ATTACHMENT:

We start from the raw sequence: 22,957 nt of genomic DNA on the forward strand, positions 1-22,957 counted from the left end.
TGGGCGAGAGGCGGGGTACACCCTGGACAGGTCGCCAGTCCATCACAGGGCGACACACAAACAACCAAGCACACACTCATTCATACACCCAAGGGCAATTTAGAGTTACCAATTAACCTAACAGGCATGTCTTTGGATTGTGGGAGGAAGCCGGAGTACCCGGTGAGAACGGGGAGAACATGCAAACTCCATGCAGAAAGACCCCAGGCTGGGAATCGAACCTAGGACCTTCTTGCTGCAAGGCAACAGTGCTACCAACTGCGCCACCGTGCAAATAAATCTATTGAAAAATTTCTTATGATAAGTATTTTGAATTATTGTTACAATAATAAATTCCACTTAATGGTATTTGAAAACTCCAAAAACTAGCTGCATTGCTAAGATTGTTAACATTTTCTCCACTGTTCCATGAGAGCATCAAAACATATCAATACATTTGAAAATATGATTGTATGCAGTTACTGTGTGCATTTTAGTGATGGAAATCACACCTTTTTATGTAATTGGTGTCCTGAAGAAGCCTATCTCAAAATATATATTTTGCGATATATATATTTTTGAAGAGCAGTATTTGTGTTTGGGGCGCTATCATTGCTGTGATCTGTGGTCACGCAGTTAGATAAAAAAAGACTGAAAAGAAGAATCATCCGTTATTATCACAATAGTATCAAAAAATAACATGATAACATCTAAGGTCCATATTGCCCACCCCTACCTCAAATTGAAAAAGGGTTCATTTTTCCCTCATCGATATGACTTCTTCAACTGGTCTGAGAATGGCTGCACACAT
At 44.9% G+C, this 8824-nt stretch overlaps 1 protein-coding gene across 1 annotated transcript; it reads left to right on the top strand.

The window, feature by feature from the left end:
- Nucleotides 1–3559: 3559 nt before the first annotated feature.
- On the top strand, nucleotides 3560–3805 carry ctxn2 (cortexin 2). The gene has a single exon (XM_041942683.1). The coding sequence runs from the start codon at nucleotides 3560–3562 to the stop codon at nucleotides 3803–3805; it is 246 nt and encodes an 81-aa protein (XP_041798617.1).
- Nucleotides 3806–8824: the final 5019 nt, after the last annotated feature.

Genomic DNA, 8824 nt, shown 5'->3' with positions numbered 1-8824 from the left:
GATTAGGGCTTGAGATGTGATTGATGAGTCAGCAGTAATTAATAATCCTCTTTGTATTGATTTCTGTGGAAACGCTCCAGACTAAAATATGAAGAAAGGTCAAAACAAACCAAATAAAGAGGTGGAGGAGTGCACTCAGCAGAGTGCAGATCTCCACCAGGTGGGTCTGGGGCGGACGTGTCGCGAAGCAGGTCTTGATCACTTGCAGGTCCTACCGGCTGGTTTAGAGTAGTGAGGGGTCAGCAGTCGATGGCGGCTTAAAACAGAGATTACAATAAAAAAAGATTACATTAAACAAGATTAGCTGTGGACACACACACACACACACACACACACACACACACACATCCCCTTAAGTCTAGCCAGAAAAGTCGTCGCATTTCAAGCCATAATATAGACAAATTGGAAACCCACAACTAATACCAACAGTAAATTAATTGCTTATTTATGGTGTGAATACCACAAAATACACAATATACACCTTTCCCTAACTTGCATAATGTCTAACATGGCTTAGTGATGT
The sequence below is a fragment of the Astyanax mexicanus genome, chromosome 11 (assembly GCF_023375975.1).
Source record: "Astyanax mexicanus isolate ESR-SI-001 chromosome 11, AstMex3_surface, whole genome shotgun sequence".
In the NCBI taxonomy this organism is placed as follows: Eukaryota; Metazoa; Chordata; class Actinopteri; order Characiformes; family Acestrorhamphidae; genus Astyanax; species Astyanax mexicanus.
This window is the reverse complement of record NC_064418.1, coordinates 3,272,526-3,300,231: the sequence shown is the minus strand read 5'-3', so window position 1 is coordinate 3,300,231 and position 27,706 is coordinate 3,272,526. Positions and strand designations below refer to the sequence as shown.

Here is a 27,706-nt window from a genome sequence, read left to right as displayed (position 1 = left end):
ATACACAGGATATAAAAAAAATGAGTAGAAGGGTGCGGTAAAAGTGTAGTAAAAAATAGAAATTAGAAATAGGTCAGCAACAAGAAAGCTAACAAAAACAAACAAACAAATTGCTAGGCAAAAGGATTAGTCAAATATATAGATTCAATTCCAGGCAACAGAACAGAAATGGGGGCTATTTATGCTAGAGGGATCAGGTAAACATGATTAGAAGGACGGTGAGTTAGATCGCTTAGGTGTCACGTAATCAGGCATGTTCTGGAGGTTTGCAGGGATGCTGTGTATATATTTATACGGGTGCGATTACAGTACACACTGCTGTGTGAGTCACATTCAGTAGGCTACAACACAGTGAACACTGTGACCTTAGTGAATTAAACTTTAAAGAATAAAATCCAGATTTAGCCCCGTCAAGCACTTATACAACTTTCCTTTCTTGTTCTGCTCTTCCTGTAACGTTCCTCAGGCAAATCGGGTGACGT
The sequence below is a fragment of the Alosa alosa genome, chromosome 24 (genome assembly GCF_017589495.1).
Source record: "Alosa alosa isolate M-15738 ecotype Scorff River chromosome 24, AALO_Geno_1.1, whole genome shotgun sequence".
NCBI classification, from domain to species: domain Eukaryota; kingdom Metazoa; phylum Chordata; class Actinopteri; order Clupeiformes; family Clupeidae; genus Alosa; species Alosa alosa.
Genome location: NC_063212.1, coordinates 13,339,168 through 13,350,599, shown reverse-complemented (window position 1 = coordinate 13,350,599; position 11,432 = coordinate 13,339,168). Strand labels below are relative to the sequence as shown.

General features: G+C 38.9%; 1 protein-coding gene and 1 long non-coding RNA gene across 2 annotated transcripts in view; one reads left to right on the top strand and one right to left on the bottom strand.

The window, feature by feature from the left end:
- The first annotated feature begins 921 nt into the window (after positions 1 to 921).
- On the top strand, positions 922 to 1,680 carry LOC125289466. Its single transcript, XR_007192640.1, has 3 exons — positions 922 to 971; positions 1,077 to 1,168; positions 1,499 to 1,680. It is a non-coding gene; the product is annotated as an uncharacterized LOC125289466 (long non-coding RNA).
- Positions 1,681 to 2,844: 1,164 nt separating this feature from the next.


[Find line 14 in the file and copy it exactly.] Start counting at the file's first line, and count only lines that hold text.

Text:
Here is a 27,706-nt window from a genome sequence, read left to right as displayed (position 1 = left end):